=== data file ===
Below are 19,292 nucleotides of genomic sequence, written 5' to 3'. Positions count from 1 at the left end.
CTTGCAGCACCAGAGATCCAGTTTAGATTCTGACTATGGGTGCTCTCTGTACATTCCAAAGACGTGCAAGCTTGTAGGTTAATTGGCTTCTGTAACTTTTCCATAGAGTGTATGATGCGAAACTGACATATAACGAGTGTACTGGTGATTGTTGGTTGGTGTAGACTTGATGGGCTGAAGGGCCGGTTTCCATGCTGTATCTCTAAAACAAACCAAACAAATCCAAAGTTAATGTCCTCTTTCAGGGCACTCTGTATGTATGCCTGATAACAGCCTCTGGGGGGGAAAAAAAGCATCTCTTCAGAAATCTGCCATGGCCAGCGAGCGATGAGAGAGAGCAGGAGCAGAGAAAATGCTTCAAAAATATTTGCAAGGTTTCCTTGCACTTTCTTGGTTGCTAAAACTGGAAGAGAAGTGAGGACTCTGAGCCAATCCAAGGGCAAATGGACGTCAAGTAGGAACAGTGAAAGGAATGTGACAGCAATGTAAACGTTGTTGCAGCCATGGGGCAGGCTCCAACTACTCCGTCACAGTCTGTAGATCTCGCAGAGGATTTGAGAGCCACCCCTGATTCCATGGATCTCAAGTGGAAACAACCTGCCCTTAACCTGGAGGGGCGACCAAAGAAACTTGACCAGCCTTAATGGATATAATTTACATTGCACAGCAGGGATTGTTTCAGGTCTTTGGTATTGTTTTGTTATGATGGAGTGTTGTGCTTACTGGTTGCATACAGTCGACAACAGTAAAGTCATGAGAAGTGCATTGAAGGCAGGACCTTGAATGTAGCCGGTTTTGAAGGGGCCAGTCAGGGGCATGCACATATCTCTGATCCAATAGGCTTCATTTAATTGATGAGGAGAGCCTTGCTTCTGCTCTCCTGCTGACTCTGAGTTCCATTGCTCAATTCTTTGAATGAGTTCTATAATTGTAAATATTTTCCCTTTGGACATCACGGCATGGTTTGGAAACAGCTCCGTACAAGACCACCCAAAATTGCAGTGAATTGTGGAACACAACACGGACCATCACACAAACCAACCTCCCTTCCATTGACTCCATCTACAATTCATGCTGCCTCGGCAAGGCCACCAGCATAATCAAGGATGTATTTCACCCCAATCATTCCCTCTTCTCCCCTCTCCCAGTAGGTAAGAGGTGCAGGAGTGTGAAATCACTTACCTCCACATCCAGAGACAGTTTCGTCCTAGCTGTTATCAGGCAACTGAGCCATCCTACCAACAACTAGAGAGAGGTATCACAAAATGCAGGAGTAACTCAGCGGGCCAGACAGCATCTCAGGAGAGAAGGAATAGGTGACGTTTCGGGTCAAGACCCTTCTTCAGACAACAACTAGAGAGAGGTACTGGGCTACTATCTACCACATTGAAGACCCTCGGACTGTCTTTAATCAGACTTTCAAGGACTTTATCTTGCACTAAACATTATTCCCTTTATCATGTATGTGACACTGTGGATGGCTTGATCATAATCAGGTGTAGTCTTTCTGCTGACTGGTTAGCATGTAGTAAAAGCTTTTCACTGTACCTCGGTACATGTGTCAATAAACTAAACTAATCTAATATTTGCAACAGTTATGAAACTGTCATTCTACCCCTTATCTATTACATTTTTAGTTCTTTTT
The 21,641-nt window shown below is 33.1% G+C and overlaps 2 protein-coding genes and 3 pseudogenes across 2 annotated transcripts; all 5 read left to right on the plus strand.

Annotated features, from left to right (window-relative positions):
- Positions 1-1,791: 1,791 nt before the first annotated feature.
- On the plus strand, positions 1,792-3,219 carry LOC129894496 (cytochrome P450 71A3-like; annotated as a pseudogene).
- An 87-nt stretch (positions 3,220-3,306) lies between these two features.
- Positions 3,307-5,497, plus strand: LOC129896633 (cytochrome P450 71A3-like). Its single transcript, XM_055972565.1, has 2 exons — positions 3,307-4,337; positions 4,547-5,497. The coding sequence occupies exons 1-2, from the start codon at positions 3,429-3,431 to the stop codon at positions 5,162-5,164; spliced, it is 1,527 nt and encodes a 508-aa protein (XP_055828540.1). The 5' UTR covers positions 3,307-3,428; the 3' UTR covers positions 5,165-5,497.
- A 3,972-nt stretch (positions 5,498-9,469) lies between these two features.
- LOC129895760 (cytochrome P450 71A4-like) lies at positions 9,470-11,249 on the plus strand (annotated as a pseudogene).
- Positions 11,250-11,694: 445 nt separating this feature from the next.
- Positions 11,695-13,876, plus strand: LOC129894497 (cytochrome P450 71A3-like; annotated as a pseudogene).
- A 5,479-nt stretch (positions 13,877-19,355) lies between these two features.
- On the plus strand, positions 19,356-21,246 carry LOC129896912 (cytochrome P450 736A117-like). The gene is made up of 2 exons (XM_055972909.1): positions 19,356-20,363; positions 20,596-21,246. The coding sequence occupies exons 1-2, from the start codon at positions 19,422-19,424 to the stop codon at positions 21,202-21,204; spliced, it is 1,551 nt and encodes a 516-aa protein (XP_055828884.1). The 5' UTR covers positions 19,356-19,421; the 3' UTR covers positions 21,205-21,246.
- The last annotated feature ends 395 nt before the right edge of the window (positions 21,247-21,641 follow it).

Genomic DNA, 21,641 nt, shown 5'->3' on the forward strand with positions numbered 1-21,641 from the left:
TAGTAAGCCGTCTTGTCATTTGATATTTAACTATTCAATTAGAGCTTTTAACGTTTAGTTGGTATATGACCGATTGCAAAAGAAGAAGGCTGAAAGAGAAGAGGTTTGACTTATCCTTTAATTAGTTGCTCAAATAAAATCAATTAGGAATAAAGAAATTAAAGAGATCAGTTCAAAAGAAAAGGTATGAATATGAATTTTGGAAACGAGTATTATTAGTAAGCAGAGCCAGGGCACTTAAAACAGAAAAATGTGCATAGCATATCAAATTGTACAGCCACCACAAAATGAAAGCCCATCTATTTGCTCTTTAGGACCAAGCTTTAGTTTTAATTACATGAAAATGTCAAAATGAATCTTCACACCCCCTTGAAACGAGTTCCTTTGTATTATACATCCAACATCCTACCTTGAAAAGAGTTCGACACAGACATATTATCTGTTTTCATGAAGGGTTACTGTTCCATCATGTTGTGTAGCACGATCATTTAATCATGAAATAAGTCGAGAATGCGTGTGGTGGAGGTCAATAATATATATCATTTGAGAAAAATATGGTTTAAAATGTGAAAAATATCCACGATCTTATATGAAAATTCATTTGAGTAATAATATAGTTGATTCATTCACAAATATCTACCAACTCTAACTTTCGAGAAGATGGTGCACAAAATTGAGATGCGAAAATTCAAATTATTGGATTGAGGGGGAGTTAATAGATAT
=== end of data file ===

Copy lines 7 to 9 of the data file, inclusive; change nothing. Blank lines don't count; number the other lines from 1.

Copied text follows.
- An 87-nt stretch (positions 3,220-3,306) lies between these two features.
- Positions 3,307-5,497, plus strand: LOC129896633 (cytochrome P450 71A3-like). Its single transcript, XM_055972565.1, has 2 exons — positions 3,307-4,337; positions 4,547-5,497. The coding sequence occupies exons 1-2, from the start codon at positions 3,429-3,431 to the stop codon at positions 5,162-5,164; spliced, it is 1,527 nt and encodes a 508-aa protein (XP_055828540.1). The 5' UTR covers positions 3,307-3,428; the 3' UTR covers positions 5,165-5,497.
- A 3,972-nt stretch (positions 5,498-9,469) lies between these two features.